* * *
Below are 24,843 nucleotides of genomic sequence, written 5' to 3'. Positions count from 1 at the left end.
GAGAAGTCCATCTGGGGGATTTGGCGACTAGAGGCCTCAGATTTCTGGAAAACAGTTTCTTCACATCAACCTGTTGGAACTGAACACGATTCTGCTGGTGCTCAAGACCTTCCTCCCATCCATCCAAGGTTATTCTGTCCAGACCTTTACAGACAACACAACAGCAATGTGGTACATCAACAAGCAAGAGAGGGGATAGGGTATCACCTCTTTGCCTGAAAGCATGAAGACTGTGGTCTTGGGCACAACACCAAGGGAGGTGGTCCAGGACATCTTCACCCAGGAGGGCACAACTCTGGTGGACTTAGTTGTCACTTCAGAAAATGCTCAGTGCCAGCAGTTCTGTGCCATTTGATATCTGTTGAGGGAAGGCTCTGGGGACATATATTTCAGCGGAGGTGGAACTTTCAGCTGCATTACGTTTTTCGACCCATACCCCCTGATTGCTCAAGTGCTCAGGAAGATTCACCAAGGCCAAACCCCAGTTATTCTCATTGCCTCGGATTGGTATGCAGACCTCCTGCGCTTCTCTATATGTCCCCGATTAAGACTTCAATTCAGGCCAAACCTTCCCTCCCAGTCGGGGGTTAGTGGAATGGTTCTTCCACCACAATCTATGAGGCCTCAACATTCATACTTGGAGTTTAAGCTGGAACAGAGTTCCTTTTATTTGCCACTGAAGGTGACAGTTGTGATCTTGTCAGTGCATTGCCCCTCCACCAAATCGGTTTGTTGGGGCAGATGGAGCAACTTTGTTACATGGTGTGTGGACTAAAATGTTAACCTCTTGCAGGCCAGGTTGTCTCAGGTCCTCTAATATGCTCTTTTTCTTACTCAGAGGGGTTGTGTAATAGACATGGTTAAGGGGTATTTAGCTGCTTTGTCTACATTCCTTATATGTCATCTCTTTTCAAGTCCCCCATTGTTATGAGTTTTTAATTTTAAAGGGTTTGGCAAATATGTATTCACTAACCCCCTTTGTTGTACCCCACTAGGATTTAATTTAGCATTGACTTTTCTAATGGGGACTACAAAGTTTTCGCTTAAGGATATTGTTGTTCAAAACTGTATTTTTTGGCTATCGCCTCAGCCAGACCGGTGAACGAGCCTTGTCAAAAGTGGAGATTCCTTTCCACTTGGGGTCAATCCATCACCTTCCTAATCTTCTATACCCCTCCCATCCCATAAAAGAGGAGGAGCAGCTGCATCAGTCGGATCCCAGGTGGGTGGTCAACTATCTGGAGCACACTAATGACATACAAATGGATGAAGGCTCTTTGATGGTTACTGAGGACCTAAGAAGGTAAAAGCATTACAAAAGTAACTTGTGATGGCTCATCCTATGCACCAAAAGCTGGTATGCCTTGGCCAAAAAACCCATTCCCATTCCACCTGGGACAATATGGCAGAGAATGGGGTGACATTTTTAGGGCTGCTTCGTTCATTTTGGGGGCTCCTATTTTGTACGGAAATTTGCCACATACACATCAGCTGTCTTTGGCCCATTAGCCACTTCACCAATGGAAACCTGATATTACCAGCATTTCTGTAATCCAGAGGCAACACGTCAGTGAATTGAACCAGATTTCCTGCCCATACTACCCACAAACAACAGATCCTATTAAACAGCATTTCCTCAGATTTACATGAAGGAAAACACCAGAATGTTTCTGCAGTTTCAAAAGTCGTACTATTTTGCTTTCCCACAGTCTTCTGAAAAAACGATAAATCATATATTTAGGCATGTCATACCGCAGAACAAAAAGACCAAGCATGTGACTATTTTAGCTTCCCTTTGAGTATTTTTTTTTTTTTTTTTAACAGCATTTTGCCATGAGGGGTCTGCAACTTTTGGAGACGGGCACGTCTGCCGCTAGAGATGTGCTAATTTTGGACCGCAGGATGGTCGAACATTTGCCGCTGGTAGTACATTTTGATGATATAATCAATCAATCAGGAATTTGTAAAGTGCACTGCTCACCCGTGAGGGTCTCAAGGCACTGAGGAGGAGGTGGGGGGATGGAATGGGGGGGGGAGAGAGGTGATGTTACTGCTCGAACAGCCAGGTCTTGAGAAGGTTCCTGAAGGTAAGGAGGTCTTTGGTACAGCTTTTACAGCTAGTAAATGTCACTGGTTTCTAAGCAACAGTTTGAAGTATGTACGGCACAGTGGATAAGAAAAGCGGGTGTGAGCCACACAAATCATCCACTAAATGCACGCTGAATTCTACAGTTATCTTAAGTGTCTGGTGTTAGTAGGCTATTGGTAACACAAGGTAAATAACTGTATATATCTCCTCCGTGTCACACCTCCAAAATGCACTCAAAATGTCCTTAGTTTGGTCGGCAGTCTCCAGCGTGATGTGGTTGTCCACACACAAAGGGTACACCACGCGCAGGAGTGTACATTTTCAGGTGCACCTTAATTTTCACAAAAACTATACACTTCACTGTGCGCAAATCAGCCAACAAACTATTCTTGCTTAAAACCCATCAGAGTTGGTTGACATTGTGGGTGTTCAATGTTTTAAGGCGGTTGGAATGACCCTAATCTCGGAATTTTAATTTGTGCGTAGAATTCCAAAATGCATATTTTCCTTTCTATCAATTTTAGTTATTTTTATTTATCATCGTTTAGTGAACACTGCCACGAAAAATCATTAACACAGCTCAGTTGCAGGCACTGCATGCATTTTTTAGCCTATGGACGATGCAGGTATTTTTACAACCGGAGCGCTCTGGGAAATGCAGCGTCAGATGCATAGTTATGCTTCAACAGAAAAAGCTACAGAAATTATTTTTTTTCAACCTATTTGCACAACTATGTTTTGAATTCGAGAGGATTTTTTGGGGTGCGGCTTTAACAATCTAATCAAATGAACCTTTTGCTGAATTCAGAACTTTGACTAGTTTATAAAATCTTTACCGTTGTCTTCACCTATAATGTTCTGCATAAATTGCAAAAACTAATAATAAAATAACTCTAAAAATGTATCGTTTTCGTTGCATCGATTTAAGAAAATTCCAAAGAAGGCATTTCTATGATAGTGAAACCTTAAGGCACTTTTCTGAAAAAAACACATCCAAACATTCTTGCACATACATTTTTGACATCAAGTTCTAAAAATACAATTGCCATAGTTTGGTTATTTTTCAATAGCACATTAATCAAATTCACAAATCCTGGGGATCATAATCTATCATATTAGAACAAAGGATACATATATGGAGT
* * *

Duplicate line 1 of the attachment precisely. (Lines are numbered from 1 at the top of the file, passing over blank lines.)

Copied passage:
Below are 24,843 nucleotides of genomic sequence, written 5' to 3'. Positions count from 1 at the left end.